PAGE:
Destiny and Fear
Often times we are sold the idea that destiny can be grasped and kept in a neat little box. The reality is far from that. Destiny can be found, but it can’t be captured for our personal drives. Thankfully, it pulls and directs. In the end, this is something that every person will face.
In my own life right now I am facing the door that has a wild animal, and maybe the wildest animal I’ve ever encountered. I have decided that I’m going to go ahead and move forward and fight my fear. Fortunately for me, I’ve had the other five doors before. I understand the dynamic. The interesting thing is every fear is different. Every theory requires a different set of perseverance. So there’s no easy answer and there is no silver bullet. There is only the answer of going forward and moving to what you’re supposed to be, what you’re supposed to be doing.
I’ve spent a lot of time communicating the importance of stopping and looking around. The path to finding the moments, and moments are gifts, if we stop and look around.
How many gifts do you think you’re given every day?
The truth is, we miss many of the gifts because we’re overlooking them to get to the next thing. It’s a mad world when our sole focus is on the next promotion, the next love affair the next great feat that’ll make us loved. I know the power of mindfulness intimately, the power of stopping and being in a moment, goes beyond worn-out marketing slogans and worn-out company initiatives to solve problems that can’t be solved corporately. What I’m speaking to is remembering that we only have a certain amount of time in a lifetime. It’s up to us as to what we embrace and what we ignore.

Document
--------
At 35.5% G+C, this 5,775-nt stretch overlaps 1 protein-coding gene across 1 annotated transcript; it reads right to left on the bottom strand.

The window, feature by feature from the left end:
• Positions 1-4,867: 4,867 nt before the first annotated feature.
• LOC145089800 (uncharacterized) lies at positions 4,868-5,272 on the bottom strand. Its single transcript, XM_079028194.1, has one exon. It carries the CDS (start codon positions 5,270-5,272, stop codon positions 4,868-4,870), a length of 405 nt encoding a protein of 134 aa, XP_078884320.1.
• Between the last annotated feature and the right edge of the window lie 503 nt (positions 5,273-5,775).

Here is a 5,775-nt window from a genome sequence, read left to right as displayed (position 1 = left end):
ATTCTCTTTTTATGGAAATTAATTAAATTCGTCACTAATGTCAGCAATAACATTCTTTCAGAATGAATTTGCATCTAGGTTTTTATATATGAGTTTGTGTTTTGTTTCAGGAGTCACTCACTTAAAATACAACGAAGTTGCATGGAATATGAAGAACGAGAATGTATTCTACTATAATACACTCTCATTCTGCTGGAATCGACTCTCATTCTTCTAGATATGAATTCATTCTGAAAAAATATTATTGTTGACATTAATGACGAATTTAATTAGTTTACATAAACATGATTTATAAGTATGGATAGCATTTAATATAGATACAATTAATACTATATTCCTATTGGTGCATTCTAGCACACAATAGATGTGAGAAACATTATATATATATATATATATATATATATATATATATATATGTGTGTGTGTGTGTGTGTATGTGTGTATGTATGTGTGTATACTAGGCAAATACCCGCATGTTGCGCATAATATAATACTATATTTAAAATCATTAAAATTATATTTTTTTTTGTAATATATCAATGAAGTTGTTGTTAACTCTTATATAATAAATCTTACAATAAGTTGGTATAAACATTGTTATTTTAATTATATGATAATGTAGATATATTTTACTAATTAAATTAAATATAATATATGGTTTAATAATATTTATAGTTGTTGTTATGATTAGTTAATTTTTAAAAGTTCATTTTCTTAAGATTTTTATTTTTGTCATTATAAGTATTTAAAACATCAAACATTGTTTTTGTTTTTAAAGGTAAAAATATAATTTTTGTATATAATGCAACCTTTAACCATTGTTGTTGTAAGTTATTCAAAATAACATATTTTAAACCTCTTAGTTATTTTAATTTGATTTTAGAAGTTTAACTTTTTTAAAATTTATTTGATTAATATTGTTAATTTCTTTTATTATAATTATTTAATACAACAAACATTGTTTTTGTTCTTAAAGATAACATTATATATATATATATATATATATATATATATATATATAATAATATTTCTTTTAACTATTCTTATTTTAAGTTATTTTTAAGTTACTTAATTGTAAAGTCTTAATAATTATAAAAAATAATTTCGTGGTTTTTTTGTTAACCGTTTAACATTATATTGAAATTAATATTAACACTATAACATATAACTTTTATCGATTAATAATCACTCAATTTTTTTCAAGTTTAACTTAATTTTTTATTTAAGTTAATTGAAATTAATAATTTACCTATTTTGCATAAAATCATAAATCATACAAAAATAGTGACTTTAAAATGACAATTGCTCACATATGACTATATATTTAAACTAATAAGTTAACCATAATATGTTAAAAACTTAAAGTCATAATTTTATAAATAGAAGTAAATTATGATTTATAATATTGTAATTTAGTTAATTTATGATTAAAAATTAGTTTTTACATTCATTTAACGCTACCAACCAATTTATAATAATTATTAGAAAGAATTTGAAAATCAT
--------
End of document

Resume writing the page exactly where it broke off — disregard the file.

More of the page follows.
Before I go into writing about the five reasons to stop and look around, I want to remind you that there’s repetition in the way I approach the subject the way I do. I believe we’re in a war for our gifts because it’s almost as if we have forces that seek to destroy what moments we have. The fight is vitally important and what comes within it.
Let’s look at the five reasons to stop and look around:
- Slow down and breathe. Great things occur when we slow down and find our breath meter. Taking time to do this will give room for reflection. The maddening rush of the world around us the continually messages us to grab more, take more and conquer more. Slowing down is a key, instead.
- Determine what’s really most important to you. I stress really because many of us are professional in lying to ourselves. We’re connecting back to slowing down here. The idea that we’ve got to establish what is most important and be courageous to commit. Are you willing to be allegiant to what’s most important, in a way that my actions can be measured?
- Get some people around you that can keep you accountable. These people don’t buy your self-BS. They are not willing to just take your word for it. These folks deal in the real, with love.
- Stop the maddening pursuit of retirement income, work/career and whatever else that preoccupies. I’m not indicting the aforementioned, just the maddening pursuit. The truth is, at least in America, it’s delusional now. We’ve given working/ career and retirement way too much of our attention. For example, how do you know what 65 is gonna look like? Many have lost what they love because they killed themselves pursuing wind.
- Get over yourself. That’s right, stop making you the center of the universe. You do realize that the focus on getting you balanced is so there can be light behind you. A brilliant light is the aim. A wise mentor told me not too long ago, “Eric, you have to give yourself away, like Jesus did.” By the way, you’ll get more in return by doing it. It’s counterintuitive (the reason many refuse) and it’s beautiful.